This, however, is the greatest failure of all. It’s what keeps good people doing nothing, because there’s no better way to psyche out your opponent than to get inside his head and make him doubt himself. And those who are unabashedly evil-minded do not hesitate to do that every chance they get—to make you feel guilty, shameful, inept, and powerless.
True heroes, however, already know that about themselves and enter the battle anyway. In a way, they know they don’t have anything to lose and are therefore the most dangerous. They have no badges of honor to defend, no purity to preserve, no inviolable standards to uphold, because they know that they have themselves violated all these values. They themselves have been untrue. They themselves have done the evil they seek to overthrow. Honestly accepting this eliminates any pretense in the combat.
This is what makes the wounded warrior a formidable foe.
If you are serious about doing good in the world, understand one thing: there is no virtue in naïveté. None. It does not give you strength. It doesn’t make you pure. It doesn’t mean that you are better than the evildoers you hate. It only means that you are naive. And realize this, too: If you are hellbent for justice, you are potentially the most hateful, malicious, and genocidal person in town. History is full of such do-gooders. And millions have died as a result of their self-righteous schemes to set other people straight. Don’t be one of them. Not on any scale.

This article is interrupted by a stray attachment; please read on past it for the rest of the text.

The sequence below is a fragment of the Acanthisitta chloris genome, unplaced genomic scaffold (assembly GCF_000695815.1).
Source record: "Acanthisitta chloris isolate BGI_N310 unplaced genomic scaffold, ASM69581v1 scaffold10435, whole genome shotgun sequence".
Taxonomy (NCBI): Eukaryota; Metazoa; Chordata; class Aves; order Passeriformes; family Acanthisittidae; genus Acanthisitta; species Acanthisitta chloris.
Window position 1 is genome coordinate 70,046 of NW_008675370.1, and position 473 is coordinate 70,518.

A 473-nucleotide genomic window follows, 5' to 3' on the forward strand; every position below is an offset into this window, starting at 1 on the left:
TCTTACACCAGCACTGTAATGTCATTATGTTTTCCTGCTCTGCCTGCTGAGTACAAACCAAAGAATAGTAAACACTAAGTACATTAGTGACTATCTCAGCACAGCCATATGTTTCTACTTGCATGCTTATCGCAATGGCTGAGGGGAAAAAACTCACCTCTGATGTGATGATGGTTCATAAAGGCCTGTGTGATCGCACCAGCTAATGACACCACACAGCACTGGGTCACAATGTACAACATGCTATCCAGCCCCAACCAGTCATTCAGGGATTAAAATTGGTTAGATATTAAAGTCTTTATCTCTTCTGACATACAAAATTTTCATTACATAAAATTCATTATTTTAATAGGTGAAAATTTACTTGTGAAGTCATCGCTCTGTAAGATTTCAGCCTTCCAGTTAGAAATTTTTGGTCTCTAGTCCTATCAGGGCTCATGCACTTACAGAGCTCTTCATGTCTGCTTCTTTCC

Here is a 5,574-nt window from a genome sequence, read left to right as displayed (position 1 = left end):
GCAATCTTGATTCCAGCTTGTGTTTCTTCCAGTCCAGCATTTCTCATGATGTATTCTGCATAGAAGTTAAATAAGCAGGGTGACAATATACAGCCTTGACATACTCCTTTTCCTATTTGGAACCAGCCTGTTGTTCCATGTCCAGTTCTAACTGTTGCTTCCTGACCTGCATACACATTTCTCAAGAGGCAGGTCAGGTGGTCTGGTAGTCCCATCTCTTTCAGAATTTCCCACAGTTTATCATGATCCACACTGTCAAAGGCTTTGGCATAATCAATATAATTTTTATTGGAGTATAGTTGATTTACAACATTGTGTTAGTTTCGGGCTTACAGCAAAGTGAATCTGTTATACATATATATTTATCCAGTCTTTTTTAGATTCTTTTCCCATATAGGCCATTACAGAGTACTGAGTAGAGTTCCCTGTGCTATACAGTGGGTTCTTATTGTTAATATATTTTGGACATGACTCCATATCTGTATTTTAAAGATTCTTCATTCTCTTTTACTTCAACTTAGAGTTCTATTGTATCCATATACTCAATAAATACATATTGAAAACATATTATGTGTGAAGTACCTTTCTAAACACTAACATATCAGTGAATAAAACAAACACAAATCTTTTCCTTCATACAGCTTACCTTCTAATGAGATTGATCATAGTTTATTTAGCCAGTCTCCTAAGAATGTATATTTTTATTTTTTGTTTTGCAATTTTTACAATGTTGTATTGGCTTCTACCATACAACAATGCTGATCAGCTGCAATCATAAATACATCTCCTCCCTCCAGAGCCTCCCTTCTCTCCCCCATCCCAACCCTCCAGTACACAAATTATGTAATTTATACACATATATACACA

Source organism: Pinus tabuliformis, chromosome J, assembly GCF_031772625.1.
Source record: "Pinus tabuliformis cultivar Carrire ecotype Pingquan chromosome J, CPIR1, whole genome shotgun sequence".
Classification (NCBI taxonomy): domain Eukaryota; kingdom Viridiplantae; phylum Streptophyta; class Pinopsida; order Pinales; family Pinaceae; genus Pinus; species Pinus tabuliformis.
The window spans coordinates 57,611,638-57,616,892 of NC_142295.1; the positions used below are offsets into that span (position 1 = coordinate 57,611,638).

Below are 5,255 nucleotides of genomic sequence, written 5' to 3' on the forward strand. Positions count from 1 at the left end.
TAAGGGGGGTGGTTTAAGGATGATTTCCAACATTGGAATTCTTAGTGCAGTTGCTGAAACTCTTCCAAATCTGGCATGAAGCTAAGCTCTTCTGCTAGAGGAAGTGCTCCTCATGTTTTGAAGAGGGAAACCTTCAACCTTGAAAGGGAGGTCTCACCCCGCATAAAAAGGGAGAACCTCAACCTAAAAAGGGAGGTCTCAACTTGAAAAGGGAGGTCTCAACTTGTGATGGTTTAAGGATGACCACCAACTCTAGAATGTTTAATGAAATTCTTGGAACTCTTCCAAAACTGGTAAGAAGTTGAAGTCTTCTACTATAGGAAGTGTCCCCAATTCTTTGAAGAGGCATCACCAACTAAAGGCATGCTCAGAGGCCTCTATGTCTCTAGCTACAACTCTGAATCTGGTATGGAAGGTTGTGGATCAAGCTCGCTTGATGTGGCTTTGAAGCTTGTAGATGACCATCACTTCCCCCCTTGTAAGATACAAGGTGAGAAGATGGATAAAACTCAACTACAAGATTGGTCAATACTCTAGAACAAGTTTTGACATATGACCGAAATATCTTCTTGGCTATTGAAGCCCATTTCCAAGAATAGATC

Let’s call it the vehemence of justice. Its tools are the flaming social-media posts, the student rallies at universities, the riots of tear gas, rocks, and broken glass, and, finally, the guillotine, the firing squad, the forced marches, and the death camps—all in the name of righting wrongs, of casting out the beams from the eyes of others, of ridding the world of evil. What we repress, we project. And God help those upon whom we project the things we are unwilling to look at within ourselves!
Justice—real justice—never froths at the mouth. Real justice knows how to restrain itself, to make the punishment fit the crime, not gouge out the eyes of those who only knocked out a few teeth. Real justice doesn’t force anyone to do anything but instead deals with the present moment without imposing a utopian vision that only has room for conformists.
“Judge not that ye be not judged” doesn’t mean to let everything slide. It means
stop condemning other people for displaying in broad daylight the things you are hiding in the dark. Stop that. Stop it now. If you see something you don’t like, something you wish other people would do differently, imagine yourself in their shoes. Chances are that if you do, they will fit your feet perfectly.
fall down seven times. get up eight.
In a word: Powerful!
Truly one of the most powerful messages I have ever read – thank you Mr. Maciel, I needed this.
The Greek word for “to be victorious” is “nic-KAH-oh”. “”nic” means “to scratch” – like cutting oneself while shaving. “KAH-oh” is related to “k.o” – to give a knock-out punch. “nic-KAH-oh”
means: You can tap someone lightly and knock him out. The mental attitude of the winner toward adversity is this: ” I don’t need to hit you hard to knock you out.” Say this: “I am a winner.”